I’m guessing you’ve never seen an albino frog on the banks of your favorite pond or lake – I know I haven’t. But a white topwater frog is one of the first lures I tie on in October.
There are tons of more natural looking topwater frog lures to tie on than white – but at this time of the year, bass are really focused on hammering shad midway to the very back of creeks around shallow habitat. And because shad are white/silver – and a white plastic topwater frog can be cast around laydowns, shallow vegetation, and shallow boat docks without getting snagged – a white frog makes perfect sense in October – and trust me – the bass agree.
The biggest bass I ever hooked – and lost – in my life – ate a white plastic frog on Pickwick Lake. I’m guessing it weighed around 12 pounds. It was so big, that as it moved to eat my frog, the wake was so huge this Louisiana boy thought it was an alligator. And I’m pretty sure there aren’t many gators in Tennessee.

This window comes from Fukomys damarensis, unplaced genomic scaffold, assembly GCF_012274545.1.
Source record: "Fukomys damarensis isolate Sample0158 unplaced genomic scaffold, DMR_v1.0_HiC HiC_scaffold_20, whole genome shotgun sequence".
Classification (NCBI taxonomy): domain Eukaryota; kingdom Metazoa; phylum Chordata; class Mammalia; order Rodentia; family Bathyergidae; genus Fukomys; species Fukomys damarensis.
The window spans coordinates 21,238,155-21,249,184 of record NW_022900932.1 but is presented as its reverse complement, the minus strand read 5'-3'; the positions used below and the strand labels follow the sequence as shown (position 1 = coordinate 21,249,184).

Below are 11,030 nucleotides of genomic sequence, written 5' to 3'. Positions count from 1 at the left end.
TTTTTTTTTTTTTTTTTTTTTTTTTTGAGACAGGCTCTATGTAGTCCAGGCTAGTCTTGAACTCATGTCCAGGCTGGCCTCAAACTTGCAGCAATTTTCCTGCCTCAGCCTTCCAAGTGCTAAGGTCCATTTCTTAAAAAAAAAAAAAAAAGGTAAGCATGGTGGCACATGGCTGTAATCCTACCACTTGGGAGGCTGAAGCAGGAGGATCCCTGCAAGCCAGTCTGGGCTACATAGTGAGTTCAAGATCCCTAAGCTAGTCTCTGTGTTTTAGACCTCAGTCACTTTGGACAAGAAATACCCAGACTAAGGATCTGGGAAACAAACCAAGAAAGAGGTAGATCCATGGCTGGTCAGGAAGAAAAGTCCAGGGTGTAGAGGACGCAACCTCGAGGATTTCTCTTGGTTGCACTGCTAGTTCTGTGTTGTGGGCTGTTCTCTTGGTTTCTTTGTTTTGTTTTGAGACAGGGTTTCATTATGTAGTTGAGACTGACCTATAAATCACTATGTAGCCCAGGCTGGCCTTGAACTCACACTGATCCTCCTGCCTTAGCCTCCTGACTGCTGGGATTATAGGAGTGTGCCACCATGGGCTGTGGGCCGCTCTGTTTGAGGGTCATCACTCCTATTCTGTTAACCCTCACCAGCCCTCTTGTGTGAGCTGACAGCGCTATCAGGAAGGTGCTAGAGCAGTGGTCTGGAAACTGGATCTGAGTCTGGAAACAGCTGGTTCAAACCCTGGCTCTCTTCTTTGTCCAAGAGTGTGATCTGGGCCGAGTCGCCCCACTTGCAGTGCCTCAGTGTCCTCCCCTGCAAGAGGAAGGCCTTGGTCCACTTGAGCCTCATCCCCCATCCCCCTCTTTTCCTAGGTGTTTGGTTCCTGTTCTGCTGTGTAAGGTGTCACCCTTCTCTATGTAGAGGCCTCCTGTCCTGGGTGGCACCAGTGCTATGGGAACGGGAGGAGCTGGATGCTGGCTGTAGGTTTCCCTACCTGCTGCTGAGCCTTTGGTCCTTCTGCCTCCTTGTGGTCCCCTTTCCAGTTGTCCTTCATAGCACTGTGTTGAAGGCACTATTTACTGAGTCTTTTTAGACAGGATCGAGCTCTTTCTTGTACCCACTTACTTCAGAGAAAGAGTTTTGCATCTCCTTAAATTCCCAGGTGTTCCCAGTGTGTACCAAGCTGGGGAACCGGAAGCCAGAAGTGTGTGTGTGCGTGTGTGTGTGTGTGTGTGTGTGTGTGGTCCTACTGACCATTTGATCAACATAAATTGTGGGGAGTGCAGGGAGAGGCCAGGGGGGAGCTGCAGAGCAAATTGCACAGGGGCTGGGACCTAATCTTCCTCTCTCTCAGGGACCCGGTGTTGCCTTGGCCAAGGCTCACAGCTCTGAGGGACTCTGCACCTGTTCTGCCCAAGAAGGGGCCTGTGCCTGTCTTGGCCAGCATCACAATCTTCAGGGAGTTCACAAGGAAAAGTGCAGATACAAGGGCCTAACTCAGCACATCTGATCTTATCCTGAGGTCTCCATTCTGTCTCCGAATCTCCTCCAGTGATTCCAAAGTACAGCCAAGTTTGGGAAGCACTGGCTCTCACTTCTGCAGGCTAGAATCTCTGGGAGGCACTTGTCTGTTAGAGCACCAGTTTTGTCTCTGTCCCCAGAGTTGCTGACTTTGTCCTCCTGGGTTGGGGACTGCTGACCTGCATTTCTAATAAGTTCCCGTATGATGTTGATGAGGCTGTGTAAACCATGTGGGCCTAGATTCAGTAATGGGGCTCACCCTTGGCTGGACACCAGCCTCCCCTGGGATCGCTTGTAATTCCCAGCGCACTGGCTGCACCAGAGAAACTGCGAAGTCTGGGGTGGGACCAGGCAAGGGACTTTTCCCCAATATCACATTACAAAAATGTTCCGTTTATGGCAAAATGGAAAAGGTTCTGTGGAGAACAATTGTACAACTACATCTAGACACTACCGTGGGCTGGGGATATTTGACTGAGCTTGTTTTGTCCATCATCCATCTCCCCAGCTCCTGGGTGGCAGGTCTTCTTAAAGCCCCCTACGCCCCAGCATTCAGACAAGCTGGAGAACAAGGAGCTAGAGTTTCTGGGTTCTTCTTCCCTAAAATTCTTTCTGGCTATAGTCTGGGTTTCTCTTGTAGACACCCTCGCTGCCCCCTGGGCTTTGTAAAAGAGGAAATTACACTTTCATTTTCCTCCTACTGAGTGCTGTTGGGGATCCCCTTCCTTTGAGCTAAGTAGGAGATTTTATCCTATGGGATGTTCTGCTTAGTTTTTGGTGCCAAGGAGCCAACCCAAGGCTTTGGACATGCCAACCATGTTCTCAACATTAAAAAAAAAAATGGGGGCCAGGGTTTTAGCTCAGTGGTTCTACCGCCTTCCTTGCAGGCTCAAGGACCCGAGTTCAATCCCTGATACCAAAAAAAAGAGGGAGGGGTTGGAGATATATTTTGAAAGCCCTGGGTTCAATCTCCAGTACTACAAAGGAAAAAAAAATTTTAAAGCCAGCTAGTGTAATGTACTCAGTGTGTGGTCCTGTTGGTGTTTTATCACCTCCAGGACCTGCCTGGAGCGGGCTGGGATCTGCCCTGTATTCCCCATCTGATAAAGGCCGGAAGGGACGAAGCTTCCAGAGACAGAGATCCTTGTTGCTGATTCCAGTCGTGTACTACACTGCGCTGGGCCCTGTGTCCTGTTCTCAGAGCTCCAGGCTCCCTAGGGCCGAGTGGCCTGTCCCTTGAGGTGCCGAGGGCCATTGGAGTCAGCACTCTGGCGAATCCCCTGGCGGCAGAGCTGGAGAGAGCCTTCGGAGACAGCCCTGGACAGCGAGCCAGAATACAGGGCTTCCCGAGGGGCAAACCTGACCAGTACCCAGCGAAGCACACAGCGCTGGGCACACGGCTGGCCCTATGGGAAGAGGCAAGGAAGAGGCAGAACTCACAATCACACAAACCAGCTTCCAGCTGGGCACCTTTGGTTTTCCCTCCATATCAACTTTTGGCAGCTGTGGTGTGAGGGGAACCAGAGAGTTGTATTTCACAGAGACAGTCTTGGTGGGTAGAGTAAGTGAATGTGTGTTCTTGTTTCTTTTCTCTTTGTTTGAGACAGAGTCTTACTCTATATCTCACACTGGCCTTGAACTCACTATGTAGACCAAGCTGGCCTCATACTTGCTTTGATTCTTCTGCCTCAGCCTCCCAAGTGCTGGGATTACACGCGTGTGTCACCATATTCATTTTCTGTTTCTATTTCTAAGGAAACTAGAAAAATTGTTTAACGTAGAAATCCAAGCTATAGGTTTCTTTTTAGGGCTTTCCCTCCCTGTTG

It took a couple of hard dives as I fought it – and when it came unhooked – I’ll admit, I literally started to cry.
There are two white frogs I turn to most in the fall, and they’re very different. One is a Spro Baby Popper Frog which is a more standard hollow-bodied frog for twitching slowly around thicker cover.
The second is a flat soft plastic ‘buzz frog’ style lure made by Creme called the Du-Dad that I retrieve at faster speeds than the popper frog, much like you would a buzzbait, if there’s less habitat in the creeks where I see shad present. It’s best rigged with a 1/8-ounce Owner Weighted Beast Hook.
I tie both styles of frogs to 50-pound braided line, and use a 7’ 3” heavy action rod from Mud Hole because you want plenty of backbone to get fish out of thicker habitat.
While a white frog may not be the most natural looking lure you’ve ever tied on – at this time of year – I feel confident in telling you it’ll be one of the best.